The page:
As the weather has been warming up (quite rapidly!) this spring and early summer, have you noticed any ladybugs waking up inside your house? Have you vacuumed what seems like thousands of them out of your windows? Have you dealt with the stink they make when squashed? If so, you may be suffering from a ladybug infestation in your house, and you probably loathe these little critters. But, did you know the Asian Lady Beetle (Harmonia axyridis) was originally introduced into the United States as early as 1916 as a beneficial insect and biocontrol agent?
The first controlled introductions of lady beetles took place in the early 1900s as a means of naturally controlling damaging pests in crops such as alfalfa, pecans, and citrus fruits. The species repeatedly failed to establish themselves in the wild, though, despite subsequent introductions. An established population was discovered in Louisiana in 1988. In the next few years it spread quickly to other states, being observed occasionally in the midwest, and it was common in the midwest by 2000. The USDA, Forestry Commission, states, and private agencies have continued to release Asian Lady Beetles in the last 15 years, and many feel this beneficial insect has been useful in reducing the need for pesticides, though at this time they are no longer being released. They have also helped rid hardwood forests of disease-carrying aphids, mites, and scale insects.
These critters do seek shelter when the weather turns in the fall, though, earning them the name of the Halloween lady beetle. If you have them in your home, rest assured that research entomologists have been working on methods to prevent these ladybugs from invading your home as well as ways to effectively capture them once inside. The most recommended method at the present is to caulk cracks around doors and windows and replace or repair damaged siding. Fortunately, these critters only seek shelter in your home, they do not lay eggs inside or feed on home materials – they are not structure damaging insects. And that smell the release when you squash them? That comes from “reflex bleeding” when a stressed ladybug releases a smelly, yellow fluid from its joints. The best way to remove them from your home is by vacuuming them up rather than squashing them.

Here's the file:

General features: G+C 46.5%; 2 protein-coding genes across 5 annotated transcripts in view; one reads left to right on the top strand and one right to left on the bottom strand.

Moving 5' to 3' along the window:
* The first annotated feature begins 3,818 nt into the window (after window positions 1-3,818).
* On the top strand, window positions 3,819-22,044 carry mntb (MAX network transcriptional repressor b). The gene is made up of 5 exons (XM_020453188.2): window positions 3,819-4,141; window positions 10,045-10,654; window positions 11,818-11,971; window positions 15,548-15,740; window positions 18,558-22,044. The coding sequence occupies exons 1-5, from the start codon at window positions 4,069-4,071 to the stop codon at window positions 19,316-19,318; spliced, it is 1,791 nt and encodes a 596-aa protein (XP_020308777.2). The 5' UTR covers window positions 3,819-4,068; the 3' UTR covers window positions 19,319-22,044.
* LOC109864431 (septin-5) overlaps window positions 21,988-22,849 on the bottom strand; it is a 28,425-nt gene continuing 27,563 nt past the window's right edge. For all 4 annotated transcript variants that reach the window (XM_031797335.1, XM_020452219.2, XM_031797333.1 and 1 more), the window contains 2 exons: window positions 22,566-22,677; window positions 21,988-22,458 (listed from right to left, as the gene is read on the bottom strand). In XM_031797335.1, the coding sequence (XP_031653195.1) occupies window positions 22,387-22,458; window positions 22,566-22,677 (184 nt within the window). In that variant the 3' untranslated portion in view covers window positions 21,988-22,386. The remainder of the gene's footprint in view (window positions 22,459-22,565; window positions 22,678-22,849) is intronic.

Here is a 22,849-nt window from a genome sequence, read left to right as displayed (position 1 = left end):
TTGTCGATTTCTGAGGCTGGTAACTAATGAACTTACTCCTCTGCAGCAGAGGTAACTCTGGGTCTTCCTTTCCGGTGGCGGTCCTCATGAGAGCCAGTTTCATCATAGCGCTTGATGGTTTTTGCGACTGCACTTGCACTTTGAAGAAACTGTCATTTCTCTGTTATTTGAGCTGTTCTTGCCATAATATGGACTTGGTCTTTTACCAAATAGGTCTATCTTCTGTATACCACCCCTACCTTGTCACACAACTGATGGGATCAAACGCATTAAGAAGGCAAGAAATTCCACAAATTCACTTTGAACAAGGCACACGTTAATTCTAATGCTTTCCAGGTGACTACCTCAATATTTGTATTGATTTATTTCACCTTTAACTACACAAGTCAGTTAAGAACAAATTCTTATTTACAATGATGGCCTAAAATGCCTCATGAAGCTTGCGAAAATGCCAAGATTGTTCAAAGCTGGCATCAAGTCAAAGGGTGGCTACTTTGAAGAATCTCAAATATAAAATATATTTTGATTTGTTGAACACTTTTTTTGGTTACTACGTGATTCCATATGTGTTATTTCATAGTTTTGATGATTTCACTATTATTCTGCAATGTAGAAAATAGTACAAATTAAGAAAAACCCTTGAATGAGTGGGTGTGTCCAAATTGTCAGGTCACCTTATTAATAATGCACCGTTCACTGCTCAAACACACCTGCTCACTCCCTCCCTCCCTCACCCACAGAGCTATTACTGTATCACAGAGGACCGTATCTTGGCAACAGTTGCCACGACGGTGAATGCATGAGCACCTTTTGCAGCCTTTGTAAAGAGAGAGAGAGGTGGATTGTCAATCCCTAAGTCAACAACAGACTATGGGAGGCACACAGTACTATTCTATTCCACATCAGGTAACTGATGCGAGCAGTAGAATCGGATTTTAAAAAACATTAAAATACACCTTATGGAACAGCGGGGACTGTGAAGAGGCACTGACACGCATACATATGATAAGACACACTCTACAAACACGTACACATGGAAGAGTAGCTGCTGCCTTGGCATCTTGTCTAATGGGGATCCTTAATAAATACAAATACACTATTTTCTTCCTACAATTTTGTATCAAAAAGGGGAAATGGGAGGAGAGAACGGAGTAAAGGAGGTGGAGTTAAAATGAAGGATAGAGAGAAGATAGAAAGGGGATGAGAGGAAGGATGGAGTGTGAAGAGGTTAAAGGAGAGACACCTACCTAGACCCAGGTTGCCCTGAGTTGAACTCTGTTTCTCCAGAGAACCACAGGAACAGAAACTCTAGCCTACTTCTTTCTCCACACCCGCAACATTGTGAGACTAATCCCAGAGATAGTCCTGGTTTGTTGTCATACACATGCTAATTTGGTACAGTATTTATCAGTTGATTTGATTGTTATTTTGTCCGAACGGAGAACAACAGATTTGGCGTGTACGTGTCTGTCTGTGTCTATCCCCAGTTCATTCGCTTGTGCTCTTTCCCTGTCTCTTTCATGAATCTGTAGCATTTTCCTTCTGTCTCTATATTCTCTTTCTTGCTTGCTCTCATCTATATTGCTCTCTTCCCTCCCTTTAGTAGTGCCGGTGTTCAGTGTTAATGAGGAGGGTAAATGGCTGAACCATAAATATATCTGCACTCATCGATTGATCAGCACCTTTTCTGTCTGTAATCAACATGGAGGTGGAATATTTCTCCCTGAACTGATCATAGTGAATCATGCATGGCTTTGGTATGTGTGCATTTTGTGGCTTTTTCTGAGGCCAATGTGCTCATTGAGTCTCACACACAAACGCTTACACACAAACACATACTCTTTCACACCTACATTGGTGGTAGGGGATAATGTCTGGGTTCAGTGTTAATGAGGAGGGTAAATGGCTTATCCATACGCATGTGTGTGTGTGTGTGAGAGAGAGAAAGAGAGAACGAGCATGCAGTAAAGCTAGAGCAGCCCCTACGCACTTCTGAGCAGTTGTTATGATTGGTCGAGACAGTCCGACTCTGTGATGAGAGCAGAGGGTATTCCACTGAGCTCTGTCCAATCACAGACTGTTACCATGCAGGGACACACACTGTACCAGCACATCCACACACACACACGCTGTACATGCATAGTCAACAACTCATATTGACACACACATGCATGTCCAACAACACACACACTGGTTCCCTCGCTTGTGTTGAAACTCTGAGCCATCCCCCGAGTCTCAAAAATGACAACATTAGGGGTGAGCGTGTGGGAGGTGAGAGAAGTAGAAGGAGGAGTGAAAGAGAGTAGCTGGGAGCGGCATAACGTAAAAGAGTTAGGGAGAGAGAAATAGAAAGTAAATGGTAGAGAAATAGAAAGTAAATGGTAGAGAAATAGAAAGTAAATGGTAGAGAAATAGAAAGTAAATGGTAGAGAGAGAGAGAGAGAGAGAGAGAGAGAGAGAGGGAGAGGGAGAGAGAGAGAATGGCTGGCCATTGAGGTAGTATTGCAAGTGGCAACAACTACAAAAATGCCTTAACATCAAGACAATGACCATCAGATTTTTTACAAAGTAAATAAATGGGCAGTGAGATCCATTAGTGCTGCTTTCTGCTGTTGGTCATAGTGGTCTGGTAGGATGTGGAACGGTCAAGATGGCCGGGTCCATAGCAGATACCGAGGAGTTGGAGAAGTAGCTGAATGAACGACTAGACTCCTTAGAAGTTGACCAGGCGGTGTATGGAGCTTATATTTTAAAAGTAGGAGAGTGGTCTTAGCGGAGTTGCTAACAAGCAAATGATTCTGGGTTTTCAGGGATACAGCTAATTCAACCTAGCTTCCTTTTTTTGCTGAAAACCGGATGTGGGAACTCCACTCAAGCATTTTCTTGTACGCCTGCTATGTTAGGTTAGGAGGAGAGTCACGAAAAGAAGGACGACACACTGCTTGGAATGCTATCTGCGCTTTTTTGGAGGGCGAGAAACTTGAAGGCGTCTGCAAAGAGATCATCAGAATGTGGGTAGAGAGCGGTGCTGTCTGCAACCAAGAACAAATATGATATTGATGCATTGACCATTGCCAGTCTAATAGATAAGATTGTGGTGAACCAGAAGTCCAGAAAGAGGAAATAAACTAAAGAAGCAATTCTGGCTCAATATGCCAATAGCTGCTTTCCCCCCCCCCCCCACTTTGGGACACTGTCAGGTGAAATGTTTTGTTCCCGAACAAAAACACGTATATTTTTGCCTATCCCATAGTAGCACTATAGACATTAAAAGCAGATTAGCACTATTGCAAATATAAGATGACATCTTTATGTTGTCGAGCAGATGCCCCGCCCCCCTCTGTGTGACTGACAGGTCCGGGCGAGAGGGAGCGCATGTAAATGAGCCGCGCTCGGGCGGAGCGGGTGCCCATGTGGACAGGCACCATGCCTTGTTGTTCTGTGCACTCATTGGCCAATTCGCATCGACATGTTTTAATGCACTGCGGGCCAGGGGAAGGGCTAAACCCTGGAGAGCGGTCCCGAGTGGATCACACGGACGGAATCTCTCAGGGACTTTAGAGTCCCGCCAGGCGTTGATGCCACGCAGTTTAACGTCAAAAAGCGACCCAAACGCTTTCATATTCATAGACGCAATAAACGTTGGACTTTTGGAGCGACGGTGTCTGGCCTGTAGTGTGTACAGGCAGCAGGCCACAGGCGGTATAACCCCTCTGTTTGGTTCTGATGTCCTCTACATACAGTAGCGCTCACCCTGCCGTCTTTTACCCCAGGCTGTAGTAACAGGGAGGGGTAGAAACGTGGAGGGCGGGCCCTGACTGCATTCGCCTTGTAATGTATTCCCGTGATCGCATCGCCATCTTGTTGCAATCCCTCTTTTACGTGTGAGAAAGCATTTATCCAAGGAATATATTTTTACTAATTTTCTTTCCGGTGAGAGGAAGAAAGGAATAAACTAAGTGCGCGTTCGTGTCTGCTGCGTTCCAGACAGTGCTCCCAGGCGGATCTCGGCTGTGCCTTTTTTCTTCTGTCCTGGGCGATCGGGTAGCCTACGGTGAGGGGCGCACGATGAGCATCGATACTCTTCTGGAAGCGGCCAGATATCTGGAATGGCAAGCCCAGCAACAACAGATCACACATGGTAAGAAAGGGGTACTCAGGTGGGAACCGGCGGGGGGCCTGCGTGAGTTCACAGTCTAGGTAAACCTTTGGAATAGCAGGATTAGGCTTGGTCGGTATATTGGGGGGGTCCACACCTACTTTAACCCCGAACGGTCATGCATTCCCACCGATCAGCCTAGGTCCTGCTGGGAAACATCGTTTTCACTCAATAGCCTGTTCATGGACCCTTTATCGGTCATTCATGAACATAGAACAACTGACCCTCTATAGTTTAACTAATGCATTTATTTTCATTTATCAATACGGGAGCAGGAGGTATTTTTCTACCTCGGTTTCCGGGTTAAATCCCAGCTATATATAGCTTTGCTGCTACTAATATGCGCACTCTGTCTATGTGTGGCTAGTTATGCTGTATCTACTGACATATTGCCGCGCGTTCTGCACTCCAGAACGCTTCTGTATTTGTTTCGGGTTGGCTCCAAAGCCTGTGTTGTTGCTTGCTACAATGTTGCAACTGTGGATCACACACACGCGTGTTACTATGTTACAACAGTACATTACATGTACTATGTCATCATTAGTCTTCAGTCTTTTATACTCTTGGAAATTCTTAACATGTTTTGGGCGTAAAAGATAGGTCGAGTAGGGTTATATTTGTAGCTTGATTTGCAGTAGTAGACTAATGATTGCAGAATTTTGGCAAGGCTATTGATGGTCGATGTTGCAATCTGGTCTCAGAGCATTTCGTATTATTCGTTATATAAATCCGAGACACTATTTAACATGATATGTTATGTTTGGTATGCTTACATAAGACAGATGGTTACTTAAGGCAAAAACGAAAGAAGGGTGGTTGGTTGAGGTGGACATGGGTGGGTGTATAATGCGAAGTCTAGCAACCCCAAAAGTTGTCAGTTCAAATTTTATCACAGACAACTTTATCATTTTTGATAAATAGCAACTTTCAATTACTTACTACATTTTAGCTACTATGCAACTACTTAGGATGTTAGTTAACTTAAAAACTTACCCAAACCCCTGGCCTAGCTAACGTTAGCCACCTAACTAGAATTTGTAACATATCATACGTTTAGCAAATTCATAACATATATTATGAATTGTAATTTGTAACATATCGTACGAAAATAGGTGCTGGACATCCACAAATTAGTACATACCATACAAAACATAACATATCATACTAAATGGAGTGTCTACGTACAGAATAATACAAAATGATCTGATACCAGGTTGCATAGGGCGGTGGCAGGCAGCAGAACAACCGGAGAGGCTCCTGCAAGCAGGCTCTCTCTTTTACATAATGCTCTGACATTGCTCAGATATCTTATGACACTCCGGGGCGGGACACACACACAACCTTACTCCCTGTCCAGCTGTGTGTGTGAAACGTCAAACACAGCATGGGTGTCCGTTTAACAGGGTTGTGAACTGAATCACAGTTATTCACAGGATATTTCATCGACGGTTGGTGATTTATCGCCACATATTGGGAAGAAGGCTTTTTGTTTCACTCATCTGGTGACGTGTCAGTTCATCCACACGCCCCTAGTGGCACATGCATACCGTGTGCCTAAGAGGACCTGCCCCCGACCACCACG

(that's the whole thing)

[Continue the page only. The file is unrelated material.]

We have been lucky enough to not find them in the 1900 house, but I’ve gotten a few pictures of the life stages of this ladybug on the cherry trees in the orchard and around the garden in the past few weeks. The Asian Lady Beetle goes through four life stages, similar to a butterfly. The adult female lays eggs on the underside of leaves near aphid colonies – where she’s sure her offspring will have plenty to eat.
The larva hatch in 3-7 days and look like little alligators voraciously hunting for food. If you see these strange looking critters on your plants in late spring, leave them be! They have an incredible appetite for damaging pests and no taste for your garden greens.
The larva molt a few times before attaching themselves to a leaf. They are now in the pupa stage where metamorphosis takes place – just like a caterpillar in a cocoon – soon an adult ladybug will emerge.
The length of time for metamorphosis to occur depends on environmental factors, but once it is complete, a vulnerable adult ladybug emerges and waits for its exoskeleton to harden. They often look shiny, wet, and pale upon first emerging. The exoskeleton hardens in a few hours, and pigments develop giving them a rich red, orange, yellow, or pink pigment. Markings range from many black spots to no spots – even some melanic varieties that are black with two or four red spots. White markings always define an “M” shaped black area on the head. The many colors this beetle exhibits have given it the colloquial name of Harlequin Ladybug.
Try to remember that while the October swarms and stinky bugs in your house might be obnoxious, these tiny guys are aphid-hungry and are very beneficial insects to farmers, gardeners, and horticulturists alike!
Written by Kelly Clime, 1900 Farm Manager